What was the cause of this patient’s iron-deficiency anemia

Posted: January 29th, 2023

What was the cause of this patient’s iron-deficiency anemia

Copyright © 2018 by Elsevier Inc. All rights reserved.

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Pagana: Mosby’s Manual of Diagnostic and Laboratory Tests, 6th Edition AIDS (Acquired Immunodeficiency Syndrome) Case Studies The patient, a 30-year-old homosexual man, complained of unexplained weight loss, chronic diarrhea, and respiratory congestion during the past 6 months. Physical examination revealed right-sided pneumonitis. The following studies were performed: Studies Results Complete blood cell count (CBC), p. 156

Hemoglobin (Hgb), p. 251 12 g/dL (normal: 14–18 g/dL) Hematocrit (Hct), p. 248 36% (normal: 42%–52%)

Chest x-ray, p. 956 Right-sided consolidation affecting the posterior lower lung

Bronchoscopy, p. 526 No tumor seen Lung biopsy, p. 688 Pneumocystis jiroveci pneumonia (PCP) Stool culture, p. 797 Cryptosporidium muris Acquired immunodeficiency syndrome (AIDS) serology, p. 265

p24 antigen Positive Enzyme-linked immunosorbent assay (ELISA)

Positive

Western blot Positive Lymphocyte immunophenotyping, p. 274

Total CD4 280 (normal: 600–1500 cells/L) CD4% 18% (normal: 60%–75%) CD4/CD8 ratio 0.58 (normal: >1.0)

Human immune deficiency virus (HIV) viral load, p. 265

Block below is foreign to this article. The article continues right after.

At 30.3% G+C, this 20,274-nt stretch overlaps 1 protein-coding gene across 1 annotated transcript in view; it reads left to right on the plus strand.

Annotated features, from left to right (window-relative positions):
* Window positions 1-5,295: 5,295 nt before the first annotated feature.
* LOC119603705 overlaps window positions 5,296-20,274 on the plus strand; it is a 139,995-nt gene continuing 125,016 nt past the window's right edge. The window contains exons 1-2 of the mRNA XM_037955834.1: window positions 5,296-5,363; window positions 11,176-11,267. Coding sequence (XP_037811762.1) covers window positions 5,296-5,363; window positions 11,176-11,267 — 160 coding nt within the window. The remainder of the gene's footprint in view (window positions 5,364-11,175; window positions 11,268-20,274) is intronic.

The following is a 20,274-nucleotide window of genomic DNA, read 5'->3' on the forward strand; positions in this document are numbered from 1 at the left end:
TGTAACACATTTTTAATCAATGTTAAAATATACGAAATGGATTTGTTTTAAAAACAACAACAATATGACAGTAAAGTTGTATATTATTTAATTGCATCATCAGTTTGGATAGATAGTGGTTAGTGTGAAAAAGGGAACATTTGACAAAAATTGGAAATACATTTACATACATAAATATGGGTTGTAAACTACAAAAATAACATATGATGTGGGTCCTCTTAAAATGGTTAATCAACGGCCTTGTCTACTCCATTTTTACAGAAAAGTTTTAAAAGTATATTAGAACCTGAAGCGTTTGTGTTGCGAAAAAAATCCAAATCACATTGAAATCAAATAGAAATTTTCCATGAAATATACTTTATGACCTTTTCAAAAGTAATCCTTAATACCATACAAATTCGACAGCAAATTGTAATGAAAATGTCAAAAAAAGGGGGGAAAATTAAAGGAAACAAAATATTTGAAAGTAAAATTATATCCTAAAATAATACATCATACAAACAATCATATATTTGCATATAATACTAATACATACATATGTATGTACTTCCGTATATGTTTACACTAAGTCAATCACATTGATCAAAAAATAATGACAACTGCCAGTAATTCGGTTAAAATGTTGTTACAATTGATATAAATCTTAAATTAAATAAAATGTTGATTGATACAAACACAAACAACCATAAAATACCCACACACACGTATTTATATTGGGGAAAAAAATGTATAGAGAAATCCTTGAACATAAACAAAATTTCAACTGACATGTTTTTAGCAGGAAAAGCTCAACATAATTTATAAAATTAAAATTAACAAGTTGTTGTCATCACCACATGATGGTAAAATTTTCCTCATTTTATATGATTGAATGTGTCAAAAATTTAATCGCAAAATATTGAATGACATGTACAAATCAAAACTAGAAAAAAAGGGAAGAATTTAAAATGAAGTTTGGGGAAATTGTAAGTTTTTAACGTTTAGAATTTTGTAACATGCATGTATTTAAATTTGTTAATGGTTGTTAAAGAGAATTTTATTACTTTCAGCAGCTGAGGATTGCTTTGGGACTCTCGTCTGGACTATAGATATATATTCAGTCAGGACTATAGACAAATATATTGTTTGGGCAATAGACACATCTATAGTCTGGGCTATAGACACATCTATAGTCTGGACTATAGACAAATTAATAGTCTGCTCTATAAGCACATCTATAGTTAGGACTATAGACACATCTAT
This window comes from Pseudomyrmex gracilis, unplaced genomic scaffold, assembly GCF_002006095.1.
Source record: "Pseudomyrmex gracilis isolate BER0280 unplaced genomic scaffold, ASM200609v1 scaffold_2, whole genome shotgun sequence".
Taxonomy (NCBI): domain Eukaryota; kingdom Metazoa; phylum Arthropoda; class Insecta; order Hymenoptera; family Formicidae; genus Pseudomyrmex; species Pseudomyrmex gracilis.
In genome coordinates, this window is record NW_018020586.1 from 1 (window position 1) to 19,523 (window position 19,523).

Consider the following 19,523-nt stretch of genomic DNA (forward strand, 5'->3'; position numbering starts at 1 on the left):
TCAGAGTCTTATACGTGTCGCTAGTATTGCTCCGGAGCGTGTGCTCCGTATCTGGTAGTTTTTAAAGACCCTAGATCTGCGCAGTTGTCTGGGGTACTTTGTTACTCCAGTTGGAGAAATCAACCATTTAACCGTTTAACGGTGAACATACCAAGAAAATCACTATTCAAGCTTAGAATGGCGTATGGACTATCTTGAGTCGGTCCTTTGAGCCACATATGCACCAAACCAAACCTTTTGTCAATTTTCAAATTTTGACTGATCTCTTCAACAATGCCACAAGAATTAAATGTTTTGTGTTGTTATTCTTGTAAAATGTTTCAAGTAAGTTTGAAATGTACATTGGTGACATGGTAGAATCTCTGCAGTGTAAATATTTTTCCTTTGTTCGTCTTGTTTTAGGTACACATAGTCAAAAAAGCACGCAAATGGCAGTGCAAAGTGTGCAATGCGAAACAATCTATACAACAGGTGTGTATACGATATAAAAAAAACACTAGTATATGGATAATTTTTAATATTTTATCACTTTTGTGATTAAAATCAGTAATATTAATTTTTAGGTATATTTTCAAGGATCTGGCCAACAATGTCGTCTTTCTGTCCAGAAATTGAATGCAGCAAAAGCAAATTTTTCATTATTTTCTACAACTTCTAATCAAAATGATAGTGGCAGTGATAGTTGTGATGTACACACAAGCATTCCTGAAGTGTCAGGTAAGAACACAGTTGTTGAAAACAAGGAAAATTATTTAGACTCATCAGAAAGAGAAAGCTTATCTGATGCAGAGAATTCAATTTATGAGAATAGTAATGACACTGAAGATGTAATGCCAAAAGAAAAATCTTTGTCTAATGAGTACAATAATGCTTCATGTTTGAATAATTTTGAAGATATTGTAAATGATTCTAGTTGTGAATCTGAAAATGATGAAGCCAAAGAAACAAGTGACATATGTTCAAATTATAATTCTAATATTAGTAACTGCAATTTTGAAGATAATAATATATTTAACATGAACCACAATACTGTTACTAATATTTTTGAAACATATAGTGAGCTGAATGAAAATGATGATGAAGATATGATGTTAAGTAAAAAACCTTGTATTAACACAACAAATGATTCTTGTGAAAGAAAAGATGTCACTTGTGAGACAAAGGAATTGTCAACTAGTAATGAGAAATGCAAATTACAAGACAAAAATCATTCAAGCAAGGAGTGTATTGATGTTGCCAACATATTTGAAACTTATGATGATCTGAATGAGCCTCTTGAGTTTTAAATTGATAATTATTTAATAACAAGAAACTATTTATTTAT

75,000 copies/mL

Diagnostic Analysis The detection of Pneumocystis jiroveci pneumonia (PCP) supports the diagnosis of AIDS. PCP is an opportunistic infection occurring only in immunocompromised patients and is the most common infection in persons with AIDS. The patient’s diarrhea was caused by Cryptosporidium muris, an enteric pathogen, which occurs frequently with AIDS and can be identified on a stool culture. The AIDS serology tests made the diagnoses. His viral load is significant, and his prognosis is poor. The patient was hospitalized for a short time for treatment of PCP. Several months after he was discharged, he developed Kaposi sarcoma. He developed psychoneurologic problems eventually and died 18 months after the AIDS diagnosis.

Case Studies

Copyright © 2018 by Elsevier Inc. All rights reserved.

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Critical Thinking Questions

1. What is the relationship between levels of CD4 lymphocytes and the likelihood of clinical complications from AIDS?

2. Why does the United States Public Health Service recommend monitoring CD4 counts every 3–6 months in patients infected with HIV?

3. This is patient seems to be unaware of his diagnosis of HIV/AIDS. How would you

approach to your patient to inform about his diagnosis? 4. Is this a reportable disease in Florida? If yes. What is your responsibility as a

provider? .

 

SOLUTION

CD4 lymphocytes are a type of white blood cell that play a critical role in the immune response to infections. In individuals with AIDS, the human immunodeficiency virus (HIV) attacks and decreases the number of CD4 lymphocytes, making the individual more susceptible to infections and other illnesses.

The lower the number of CD4 cells, the greater the likelihood of developing clinical complications related to AIDS, including opportunistic infections and certain types of cancer.

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